CIBC borrows page from broker handbook

CIBC borrows page from broker handbook

CIBC borrows page from broker handbook

CIBC is hoping a bump-up in its weekend hours will help fill the void left by mortgage brokers with the bank's decision to close FirstLine.

““It’s the folks who are living busy lives during the week and need the time, in particular on Saturdays and Sundays, to come in and have deeper conversations around advice,” CIBC`s VP of retail distribution Larry Tome said late last week. "It’s new immigrants, it’s baby boomers, it’s people who just can’t find the time. From a financial standpoint, it makes sense for us.”

Timewill ultimately be the judge of that, with CIBC joining TD in a growing emphasis on weekend banking. The country's fifth largest bank plans to have 107 well-placed branches open on Sundays by the end of the month. It's a way of better conforming to the lifestyles of Canadians, especially those hunting around for mortgages and other advice-heavy retail products.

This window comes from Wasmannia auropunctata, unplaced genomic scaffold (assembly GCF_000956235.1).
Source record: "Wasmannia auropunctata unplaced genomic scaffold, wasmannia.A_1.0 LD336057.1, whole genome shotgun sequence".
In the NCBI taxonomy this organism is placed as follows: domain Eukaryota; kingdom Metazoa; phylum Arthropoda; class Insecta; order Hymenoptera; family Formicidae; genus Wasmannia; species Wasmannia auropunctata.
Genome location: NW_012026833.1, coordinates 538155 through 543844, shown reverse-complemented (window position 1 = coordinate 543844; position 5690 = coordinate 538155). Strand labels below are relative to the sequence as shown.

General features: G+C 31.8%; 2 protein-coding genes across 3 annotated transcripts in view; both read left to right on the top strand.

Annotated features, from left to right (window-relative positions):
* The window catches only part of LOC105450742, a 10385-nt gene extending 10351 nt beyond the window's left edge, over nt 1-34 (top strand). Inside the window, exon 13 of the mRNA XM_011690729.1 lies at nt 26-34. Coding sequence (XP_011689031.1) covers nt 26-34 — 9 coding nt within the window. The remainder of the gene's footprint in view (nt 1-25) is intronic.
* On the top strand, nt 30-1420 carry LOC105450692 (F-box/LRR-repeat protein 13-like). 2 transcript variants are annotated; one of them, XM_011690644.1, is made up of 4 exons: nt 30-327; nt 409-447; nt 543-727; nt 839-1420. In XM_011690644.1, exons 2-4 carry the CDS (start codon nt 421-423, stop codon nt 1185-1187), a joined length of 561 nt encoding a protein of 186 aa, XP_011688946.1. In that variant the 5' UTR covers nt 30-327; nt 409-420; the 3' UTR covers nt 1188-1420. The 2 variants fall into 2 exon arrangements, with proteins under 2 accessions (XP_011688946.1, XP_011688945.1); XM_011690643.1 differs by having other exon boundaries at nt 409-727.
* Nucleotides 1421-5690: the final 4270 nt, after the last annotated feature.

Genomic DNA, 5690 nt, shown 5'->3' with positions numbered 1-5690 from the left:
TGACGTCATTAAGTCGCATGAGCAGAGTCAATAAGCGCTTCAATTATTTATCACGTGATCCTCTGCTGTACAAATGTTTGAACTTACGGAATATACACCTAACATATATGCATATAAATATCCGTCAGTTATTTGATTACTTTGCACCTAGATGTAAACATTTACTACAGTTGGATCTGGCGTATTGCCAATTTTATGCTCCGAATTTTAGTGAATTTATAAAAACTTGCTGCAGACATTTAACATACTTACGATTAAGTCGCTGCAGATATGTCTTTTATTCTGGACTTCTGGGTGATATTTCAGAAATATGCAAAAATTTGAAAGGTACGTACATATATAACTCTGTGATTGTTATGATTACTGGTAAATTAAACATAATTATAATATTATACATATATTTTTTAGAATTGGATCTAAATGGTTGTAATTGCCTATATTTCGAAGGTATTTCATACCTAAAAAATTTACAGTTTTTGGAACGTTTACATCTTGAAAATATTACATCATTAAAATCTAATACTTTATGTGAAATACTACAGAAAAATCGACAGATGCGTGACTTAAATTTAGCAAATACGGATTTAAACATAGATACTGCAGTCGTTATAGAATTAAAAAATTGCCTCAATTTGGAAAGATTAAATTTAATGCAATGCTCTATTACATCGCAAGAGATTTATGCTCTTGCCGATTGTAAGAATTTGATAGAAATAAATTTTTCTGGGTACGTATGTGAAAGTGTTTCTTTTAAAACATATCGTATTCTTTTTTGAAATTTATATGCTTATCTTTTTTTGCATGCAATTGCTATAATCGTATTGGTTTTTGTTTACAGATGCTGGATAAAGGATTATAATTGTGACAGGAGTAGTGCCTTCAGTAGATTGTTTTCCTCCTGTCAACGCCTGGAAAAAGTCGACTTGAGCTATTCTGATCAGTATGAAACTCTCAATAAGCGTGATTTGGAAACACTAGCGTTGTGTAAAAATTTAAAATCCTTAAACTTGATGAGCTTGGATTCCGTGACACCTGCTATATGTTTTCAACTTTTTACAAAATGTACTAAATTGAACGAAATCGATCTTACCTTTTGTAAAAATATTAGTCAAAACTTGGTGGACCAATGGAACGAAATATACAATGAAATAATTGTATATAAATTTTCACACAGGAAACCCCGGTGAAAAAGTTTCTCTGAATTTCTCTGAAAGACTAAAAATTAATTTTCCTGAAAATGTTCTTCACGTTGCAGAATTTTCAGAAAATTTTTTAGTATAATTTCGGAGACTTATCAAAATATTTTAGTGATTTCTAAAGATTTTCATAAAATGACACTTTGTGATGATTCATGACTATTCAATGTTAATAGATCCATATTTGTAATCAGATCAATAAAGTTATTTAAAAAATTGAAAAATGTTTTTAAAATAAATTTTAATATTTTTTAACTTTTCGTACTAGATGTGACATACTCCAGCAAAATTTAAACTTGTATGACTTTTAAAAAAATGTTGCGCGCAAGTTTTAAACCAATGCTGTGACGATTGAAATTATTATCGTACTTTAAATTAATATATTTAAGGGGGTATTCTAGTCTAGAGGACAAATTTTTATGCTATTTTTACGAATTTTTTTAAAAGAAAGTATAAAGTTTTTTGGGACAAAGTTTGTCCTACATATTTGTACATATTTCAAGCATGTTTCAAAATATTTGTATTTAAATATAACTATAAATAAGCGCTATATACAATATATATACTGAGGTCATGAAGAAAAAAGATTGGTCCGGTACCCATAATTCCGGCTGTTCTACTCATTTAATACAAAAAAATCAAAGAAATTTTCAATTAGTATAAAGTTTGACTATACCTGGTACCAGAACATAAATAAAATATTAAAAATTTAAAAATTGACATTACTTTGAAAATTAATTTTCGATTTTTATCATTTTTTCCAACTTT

The strategy is expressely aimed at helping the bank deepen branch mortgage sales, coming on the heels of its decision this summer to shutter the FirstLine operation and sever with brokers outside the MCC family.

The extended banking hours effectively borrow on one of the mortgage broker's key selling points: flexibilty and accessibility.

Survey results continue to suggest consumers are looking for that kind of after-hours service, something a slowing mortgage market is now forcing banks to provide.

More and more, brokers are already meeting clients in their homes as a way of better competing with road reps. In many cases, the move is under protest, with industry veterans concerned house calls erode productivity and hard-earned reputations.